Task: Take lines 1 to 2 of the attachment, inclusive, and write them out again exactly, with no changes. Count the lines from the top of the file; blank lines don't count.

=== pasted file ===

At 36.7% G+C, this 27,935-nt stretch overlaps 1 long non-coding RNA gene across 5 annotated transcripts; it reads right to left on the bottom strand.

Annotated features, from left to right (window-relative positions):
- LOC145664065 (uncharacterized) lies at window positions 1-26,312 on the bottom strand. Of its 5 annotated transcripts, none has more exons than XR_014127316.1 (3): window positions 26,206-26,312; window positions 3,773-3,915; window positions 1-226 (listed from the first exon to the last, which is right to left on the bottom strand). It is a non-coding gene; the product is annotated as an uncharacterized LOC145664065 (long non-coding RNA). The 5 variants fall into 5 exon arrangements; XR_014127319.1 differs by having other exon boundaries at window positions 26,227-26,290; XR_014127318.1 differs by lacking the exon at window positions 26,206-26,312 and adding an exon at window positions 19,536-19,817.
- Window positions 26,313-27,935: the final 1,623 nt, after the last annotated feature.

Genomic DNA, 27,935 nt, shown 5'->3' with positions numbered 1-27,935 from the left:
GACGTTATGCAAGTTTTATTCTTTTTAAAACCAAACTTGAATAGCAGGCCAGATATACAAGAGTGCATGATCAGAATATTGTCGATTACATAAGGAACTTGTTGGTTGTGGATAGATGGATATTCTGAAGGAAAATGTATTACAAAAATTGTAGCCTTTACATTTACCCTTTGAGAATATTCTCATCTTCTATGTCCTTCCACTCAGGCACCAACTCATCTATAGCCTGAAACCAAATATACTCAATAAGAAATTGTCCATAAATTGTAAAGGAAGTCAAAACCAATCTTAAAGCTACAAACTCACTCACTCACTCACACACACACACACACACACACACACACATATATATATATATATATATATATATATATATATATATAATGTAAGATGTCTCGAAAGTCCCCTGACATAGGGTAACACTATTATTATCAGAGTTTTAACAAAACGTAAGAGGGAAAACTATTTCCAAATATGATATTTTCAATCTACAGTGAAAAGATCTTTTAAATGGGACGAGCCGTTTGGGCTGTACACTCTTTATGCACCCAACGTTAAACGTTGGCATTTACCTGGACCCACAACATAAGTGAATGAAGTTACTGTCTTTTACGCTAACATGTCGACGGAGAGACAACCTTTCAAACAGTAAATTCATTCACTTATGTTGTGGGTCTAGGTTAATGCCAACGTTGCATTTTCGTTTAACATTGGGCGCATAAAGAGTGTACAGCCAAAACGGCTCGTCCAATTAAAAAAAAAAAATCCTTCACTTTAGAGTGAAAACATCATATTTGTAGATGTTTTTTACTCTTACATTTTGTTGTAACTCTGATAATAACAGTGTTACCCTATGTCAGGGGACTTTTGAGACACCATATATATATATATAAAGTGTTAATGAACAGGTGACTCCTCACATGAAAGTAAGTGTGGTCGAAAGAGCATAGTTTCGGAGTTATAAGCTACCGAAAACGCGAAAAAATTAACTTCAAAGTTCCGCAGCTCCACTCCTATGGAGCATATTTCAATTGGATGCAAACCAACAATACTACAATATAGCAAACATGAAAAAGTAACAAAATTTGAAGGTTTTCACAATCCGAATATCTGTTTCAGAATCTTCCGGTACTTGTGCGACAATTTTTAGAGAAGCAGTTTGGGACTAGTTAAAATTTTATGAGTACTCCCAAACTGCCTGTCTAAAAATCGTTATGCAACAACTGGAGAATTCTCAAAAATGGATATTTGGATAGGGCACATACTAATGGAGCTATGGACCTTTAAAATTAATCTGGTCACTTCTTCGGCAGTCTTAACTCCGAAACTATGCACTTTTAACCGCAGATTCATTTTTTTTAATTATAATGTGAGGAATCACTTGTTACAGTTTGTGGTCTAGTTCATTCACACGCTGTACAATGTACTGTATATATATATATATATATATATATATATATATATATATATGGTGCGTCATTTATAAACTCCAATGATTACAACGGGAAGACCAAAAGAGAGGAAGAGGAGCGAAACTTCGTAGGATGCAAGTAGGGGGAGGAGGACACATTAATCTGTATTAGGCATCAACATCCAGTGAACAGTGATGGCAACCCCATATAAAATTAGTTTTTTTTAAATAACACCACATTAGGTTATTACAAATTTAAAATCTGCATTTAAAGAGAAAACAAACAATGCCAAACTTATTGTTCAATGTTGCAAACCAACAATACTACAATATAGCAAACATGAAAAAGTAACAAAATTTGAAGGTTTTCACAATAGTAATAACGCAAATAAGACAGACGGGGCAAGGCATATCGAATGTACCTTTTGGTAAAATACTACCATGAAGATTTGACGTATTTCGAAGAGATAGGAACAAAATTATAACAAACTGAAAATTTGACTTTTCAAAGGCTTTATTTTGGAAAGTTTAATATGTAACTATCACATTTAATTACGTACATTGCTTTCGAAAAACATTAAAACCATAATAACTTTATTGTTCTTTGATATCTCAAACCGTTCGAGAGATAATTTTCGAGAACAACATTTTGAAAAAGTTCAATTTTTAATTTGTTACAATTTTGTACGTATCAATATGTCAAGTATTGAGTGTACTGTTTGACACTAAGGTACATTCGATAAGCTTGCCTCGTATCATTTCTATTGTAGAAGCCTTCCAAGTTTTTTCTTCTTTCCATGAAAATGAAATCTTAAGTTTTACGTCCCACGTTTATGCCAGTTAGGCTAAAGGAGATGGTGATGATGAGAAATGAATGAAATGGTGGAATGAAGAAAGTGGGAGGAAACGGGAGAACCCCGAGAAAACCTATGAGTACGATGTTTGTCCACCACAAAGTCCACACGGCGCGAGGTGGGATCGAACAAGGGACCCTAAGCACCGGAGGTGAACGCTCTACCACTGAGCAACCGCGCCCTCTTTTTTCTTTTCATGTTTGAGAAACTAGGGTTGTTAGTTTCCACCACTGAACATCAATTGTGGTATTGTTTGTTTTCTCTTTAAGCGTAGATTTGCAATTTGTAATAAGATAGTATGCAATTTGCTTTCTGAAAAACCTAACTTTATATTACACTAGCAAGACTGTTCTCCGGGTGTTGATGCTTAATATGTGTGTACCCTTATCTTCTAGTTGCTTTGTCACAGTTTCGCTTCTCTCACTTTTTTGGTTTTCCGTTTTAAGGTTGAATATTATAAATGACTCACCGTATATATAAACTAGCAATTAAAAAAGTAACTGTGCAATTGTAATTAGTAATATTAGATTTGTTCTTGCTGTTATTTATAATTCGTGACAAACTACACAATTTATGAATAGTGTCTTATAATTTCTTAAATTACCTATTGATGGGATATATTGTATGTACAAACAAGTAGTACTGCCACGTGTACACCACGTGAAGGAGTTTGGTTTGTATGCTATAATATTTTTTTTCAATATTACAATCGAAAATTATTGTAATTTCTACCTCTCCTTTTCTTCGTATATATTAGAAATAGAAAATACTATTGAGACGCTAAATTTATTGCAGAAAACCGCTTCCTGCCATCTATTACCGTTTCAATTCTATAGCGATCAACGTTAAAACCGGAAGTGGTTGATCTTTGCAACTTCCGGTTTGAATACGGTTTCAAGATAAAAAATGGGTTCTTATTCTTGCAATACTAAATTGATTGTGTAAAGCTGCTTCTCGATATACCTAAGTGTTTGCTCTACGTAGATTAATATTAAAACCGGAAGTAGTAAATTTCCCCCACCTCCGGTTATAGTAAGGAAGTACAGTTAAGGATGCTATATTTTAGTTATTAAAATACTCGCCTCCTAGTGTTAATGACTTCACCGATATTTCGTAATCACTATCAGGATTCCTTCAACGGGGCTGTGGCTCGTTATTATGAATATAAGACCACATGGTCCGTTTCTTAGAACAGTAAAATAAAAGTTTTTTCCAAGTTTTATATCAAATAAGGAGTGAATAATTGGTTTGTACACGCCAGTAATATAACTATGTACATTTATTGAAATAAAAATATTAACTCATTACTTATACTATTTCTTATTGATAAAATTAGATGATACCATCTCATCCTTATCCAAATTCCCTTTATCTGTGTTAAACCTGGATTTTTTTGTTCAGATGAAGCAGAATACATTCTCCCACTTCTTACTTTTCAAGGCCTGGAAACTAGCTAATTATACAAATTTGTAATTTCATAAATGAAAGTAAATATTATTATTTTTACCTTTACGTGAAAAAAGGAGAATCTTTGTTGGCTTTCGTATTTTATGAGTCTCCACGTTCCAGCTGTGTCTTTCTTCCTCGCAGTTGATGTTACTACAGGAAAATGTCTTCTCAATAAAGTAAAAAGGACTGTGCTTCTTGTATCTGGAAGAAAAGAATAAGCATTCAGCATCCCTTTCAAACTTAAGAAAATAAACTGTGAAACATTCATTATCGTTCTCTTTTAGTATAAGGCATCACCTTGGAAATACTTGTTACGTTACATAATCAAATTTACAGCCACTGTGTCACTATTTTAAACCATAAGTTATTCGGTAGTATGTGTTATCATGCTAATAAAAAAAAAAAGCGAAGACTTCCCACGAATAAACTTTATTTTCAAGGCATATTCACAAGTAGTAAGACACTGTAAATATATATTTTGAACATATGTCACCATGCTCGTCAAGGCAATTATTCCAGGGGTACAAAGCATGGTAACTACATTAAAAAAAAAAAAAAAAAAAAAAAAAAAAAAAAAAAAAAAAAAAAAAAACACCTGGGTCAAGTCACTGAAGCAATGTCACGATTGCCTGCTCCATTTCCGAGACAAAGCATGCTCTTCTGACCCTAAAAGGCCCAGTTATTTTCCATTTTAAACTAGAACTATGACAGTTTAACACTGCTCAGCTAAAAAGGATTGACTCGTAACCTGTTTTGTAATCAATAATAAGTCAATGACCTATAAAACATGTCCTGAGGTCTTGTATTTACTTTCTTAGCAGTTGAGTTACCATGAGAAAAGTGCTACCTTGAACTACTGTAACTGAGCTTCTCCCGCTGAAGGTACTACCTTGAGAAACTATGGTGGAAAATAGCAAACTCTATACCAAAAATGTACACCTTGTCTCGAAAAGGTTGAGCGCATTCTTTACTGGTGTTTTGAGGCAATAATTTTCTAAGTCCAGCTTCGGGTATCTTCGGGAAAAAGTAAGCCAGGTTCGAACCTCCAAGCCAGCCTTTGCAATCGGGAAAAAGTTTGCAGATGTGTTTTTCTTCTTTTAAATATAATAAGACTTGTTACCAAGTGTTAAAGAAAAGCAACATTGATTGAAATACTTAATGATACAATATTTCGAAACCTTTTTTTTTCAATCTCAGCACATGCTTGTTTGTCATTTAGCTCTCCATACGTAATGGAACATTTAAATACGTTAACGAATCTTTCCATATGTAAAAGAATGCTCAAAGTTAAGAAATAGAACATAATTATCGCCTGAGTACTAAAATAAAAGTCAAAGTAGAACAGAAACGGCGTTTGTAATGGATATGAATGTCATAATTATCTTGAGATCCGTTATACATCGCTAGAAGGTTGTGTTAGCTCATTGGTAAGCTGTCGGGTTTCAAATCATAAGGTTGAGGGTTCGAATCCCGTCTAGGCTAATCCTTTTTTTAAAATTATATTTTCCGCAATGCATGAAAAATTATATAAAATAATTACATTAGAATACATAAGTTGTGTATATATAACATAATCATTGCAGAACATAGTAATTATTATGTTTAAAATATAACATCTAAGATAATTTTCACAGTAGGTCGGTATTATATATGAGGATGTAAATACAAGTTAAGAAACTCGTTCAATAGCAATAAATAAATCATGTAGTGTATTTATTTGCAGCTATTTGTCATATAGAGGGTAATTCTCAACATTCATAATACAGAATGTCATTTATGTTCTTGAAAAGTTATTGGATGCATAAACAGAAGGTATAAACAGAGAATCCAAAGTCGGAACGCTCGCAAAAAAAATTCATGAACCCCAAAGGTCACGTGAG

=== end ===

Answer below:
At 36.7% G+C, this 27,935-nt stretch overlaps 1 long non-coding RNA gene across 5 annotated transcripts; it reads right to left on the bottom strand.

Annotated features, from left to right (window-relative positions):